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Attitudes of the Local Community Toward Giraffe in Arusha National Park, Tanzania

This study examines the attitudes of the local community toward giraffe in Arusha National Park, Tanzania. This study was carried out between January and May 2018. Data were collected through questionnaires and key informants, to investigate views and attitudes of people toward giraffe. Our results revealed that local community had positive attitudes toward giraffe. Important variables that explained the positive attitudes of local people toward giraffe were sociodemographic variables (age, education, occupation, and duration of stay), calmness, and peacefulness of

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Hierarchical foraging by giraffe in a heterogeneous savannah, Tanzania

Understanding foraging decisions made by wildlife at different spatio-temporal scales is important for wildlife management and conservation. We tested whether foraging decisions by Masai giraffe (Giraffa camelopardalis tippelskirchi Matschie) differed with scales; habitat, patch and tree in a heterogeneous savannah. We collected data from Arusha National Park, Tanzania, in March–May and August–October 2013. Visual observations were used to collect data on foraging behaviour. Measurements of tree height and stem height and scoring of accumulated browsing were made in 133 patches

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Giraffe browsing in response to plant traits

Intake rates by large herbivores are governed by among other things plant traits. We used Masai giraffe (Giraffa camelopardalis tippelskirchi Matschie) as study animals, testing whether they as very large browsers would follow the Jarmane-Bell principle and maximize intake rate while tolerating low forage quality. We worked in Arusha National Park, Tanzania. We investigated how intake rate was determined by bite mass and bite rate, and show that bite mass and bite rate were determined by plant characteristics, governed by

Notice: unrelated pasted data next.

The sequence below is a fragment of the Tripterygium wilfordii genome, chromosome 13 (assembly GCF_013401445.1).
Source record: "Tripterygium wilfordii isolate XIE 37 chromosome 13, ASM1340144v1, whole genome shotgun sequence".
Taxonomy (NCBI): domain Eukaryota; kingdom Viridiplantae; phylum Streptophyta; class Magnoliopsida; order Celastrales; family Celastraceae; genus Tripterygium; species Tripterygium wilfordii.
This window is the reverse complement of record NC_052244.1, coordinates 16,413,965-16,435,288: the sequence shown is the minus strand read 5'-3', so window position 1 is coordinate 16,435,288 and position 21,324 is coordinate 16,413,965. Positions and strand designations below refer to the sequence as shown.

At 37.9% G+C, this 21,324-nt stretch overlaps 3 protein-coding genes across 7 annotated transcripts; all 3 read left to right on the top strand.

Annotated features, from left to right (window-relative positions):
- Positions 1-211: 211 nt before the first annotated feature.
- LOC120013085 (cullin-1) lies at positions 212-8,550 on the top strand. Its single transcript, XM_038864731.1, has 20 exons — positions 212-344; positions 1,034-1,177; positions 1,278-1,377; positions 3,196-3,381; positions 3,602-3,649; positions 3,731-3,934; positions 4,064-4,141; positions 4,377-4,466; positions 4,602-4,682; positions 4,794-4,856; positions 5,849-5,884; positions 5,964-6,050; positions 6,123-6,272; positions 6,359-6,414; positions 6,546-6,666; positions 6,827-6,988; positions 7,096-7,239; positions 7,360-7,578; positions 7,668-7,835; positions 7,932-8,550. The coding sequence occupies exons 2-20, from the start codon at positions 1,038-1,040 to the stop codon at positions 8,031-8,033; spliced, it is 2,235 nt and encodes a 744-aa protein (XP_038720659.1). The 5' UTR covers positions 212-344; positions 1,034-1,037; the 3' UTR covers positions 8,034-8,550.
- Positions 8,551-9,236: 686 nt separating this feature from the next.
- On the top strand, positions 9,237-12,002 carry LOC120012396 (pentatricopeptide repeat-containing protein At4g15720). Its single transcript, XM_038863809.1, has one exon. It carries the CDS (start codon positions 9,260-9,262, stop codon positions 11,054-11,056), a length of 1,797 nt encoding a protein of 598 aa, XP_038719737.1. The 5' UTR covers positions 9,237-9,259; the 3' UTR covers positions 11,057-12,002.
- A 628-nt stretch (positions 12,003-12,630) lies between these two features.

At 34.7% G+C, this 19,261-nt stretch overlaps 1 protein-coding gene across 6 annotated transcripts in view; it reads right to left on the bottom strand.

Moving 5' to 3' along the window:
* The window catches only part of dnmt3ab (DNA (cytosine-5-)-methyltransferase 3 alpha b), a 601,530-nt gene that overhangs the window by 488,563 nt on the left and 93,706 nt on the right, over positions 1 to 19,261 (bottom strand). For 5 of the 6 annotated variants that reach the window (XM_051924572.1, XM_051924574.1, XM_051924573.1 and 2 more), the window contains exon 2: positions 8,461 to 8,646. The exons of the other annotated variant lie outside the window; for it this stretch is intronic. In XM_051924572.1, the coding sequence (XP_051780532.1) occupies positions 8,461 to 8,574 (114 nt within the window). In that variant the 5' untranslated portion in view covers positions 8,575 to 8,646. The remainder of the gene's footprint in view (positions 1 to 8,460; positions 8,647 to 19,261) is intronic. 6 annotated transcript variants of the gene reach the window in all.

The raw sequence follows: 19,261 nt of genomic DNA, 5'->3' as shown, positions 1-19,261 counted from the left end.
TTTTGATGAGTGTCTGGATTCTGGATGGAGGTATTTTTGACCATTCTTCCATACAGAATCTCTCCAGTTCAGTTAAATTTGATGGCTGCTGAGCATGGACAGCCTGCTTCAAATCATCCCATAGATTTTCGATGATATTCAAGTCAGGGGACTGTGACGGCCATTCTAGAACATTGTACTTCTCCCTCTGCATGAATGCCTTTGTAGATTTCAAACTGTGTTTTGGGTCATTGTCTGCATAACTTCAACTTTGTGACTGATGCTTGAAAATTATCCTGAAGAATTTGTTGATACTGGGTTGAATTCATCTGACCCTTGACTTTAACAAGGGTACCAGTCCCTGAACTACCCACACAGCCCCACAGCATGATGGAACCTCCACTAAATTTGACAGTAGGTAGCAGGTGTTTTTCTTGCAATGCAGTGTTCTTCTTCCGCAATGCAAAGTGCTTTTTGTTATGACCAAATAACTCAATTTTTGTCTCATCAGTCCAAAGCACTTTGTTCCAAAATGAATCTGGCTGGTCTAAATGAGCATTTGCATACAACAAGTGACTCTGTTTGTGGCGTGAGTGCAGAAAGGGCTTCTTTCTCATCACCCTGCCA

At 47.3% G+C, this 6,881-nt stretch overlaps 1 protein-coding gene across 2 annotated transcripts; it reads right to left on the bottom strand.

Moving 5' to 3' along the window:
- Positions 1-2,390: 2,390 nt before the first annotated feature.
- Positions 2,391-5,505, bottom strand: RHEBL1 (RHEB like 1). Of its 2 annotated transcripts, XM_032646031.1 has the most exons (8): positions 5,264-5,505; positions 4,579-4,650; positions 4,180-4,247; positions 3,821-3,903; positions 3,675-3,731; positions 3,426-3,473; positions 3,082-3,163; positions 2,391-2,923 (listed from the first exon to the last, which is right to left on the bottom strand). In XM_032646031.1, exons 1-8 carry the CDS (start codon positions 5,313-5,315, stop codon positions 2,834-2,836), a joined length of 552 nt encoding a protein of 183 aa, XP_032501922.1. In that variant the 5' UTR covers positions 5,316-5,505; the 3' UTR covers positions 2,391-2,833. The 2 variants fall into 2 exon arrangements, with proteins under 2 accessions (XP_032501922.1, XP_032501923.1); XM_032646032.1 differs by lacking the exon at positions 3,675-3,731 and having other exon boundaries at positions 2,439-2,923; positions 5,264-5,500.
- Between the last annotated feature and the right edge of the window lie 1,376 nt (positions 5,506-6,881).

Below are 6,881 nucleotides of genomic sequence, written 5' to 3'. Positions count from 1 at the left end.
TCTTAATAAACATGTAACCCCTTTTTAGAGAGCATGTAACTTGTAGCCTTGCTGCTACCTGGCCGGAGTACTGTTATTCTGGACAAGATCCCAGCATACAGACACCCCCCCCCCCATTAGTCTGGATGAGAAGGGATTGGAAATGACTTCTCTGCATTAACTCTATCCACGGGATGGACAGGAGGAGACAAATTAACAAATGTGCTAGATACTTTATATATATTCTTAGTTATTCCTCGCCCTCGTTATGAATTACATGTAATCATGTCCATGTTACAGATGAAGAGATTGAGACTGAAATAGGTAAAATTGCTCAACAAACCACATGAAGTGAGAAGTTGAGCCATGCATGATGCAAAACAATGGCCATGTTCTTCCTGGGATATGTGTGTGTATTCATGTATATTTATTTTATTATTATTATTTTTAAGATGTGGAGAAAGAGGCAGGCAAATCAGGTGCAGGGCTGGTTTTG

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Giraffe Social Behaviour

Many features recommend the giraffe (Giraffa camelopardalis) for behavioural study: it is big, abundant, conspicuous, active by day, reasonably trusting of people, deliberate, and the best self-marked animal in existence. Surprisingly, its social behaviour has been largely neglected. We studied giraffe exclusively for the following periods: February–March, 1975 and January–December, 1977 in the Serengeti National Park, July 1979–June 1980 in the Arusha National Park, and January–October, 1981 in the Tarangire National Park, totalling 3264 hours of observation directed principally to

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Population, distribution, and behaviour of giraffe in the Arusha National Park, Tanzania

In a year’s study of the giraffe population of the Arusha National Park we identified 462 individuals. The cumulative first sightings of individuals were fitted to a logistic model that gave an estimated total population of 471. Immatures accounted for only 24% of the population. Twenty-two calves were born during the period of study. The giraffe of the Park are divided into ‘North’ (more precisely northeastern) and ‘South’ (southeastern) subpopulations, and although there is no barrier between them, only 3%

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